Page 2080 - Week 06 - Thursday, 7 May 2009

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Questions without notice


MR SESELJA: My question is to the minister for education. Minister, you were reported in the Canberra Times on Tuesday, 5 May 2009 as considering whether parents could be paid to sit on school boards. This week you have advocated an important measure of micro-economic reform through the abolition of the board of Exhibition Park Corporation, a decision that would apparently save $50,000 a year. Minister, have you estimated how much your policy for school boards would cost? If so, what would this policy cost?

MR BARR: If Mr Seselja read the detail of my comments to the Canberra Times he would note that I explicitly ruled out directors fees or any situation for school boards to be in any way similar to a company board structure. What I indicated was that there may be a case to broaden the number of parents able to participate in school boards if some form of honorarium or assistance with associated costs such as provision of childcare may be possible and that schools might, as part of the review of school-based management, consider making available to parents some small provision to offset the costs that some parents might incur through their participation in sitting on a school board.

The provision of something like an allowance to meet the costs associated with childcare could be something that schools might consider in individual circumstances if it would enable a broader range of parents to participate in their school community, particularly in active representative bodies like the school board. That was a matter that I indicated should be considered as part of the review of school-based management.

In relation to the attempt by the Leader of the Opposition to draw a relationship between the government’s position on the EPIC board—which is that it is an unnecessary administrative duplication—the Liberal Party has failed its first test on this budget. It has failed its first test. It has shown that it is soft on reform; it is soft on micro-economic reform. It talks the talk; it comes into this place and asks all the big questions of the Treasurer about micro-economic reform. Yet, when it comes to a practical example—at the most micro level, I might add, and in my comments during the debate I did point out that this was the most minor of micro-economic reform issues. Nonetheless, it is about the degree of efficiency in government services.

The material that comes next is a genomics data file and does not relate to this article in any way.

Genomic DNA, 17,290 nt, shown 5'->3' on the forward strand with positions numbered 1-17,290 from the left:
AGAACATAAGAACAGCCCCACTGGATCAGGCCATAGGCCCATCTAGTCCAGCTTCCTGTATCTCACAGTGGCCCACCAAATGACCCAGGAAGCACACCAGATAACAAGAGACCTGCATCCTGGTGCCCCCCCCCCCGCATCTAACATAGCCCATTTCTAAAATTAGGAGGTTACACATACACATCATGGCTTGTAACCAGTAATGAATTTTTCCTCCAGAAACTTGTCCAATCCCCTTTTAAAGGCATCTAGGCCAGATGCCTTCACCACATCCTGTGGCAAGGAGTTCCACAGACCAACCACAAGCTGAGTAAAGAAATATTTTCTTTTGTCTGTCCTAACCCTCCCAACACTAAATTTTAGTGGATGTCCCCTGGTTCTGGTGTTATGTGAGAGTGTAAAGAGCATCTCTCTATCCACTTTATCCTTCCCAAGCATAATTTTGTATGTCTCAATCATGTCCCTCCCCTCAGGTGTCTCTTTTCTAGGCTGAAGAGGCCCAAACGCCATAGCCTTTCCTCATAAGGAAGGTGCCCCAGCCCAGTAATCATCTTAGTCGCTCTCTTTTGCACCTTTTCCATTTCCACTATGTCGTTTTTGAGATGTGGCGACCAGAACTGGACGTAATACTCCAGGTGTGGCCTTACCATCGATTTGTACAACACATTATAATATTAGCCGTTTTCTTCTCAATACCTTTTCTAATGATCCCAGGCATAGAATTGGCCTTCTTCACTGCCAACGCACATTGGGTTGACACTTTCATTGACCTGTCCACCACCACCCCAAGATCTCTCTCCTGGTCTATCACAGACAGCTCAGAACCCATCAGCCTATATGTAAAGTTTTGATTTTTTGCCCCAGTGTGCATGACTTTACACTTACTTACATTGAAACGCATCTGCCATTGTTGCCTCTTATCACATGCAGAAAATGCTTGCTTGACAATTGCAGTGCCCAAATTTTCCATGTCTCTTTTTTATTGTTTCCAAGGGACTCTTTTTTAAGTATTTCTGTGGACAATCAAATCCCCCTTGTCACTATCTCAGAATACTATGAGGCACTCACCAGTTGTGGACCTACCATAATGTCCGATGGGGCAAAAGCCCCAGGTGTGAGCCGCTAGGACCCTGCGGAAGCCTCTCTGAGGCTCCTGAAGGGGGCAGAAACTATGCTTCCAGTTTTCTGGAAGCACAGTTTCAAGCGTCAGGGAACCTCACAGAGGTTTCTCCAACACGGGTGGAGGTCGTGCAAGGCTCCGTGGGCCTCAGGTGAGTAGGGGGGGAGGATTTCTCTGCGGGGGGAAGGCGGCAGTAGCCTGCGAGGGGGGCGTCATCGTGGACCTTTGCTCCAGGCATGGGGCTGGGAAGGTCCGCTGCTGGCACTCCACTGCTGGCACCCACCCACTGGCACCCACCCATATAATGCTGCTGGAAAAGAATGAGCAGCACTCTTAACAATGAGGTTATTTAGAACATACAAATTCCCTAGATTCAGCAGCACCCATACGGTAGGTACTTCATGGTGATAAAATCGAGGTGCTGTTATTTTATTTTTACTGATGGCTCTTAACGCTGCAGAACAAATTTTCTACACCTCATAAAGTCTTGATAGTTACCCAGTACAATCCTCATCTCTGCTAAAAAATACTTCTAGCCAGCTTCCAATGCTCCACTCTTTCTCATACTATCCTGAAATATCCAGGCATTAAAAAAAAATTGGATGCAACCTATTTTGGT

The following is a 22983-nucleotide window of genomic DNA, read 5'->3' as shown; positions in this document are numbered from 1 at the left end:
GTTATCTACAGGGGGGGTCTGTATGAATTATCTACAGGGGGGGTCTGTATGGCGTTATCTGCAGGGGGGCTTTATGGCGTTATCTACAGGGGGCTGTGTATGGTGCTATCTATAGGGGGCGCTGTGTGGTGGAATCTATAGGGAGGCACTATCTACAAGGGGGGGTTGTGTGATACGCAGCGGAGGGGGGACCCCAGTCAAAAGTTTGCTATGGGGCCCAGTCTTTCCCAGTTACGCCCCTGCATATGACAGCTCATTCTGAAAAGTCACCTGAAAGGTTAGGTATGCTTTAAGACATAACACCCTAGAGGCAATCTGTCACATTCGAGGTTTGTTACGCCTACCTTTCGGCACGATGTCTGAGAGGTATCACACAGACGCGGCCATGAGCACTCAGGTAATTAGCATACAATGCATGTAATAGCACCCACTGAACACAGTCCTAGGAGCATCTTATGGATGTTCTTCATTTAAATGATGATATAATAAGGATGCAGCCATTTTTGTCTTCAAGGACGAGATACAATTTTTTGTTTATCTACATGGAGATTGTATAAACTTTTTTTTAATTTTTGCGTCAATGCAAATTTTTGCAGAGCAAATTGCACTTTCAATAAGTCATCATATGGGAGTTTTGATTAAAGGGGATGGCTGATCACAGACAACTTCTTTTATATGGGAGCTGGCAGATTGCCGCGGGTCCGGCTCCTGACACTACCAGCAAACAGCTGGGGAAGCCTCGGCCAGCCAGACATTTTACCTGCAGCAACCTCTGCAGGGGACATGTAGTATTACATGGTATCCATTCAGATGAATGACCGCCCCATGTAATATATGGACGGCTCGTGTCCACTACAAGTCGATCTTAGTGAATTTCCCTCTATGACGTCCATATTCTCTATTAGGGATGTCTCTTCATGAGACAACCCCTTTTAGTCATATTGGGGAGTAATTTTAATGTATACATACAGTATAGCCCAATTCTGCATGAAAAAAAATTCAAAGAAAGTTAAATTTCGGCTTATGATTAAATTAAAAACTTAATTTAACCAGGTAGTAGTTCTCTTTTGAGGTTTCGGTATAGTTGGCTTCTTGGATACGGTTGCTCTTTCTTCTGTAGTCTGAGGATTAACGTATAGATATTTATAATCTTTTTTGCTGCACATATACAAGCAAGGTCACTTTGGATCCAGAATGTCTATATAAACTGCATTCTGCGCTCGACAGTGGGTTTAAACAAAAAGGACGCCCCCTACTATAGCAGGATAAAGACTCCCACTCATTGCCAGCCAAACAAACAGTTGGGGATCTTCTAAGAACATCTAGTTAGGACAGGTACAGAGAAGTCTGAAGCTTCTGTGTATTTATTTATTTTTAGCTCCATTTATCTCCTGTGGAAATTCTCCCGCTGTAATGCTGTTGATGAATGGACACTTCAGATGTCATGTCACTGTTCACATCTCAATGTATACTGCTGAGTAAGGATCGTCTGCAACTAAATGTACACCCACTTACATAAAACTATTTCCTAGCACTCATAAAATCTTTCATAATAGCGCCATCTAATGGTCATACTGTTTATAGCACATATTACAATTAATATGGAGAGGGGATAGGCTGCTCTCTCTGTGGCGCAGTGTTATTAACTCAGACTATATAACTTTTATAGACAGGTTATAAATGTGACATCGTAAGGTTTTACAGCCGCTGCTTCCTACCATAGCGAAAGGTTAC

If the opposition do not believe that delivering government services efficiently is micro-economic reform, I would invite them to look at any textbook—even a year 11 or 12 economics student book; probably even year 8 or 9 economics—and look at the definition of micro-economic reform. Of course, it extends to the efficient delivery of government services and it is worth noting, in spite of all the catcalling, that on every significant test of micro-economic reform in this place whilst I have been a member, the Liberal Party have opposed it—opposed it outright.

Whether it is in relation to reform of government service delivery in the education portfolio, in the tourism portfolio or in any portfolio I have held, those opposite have

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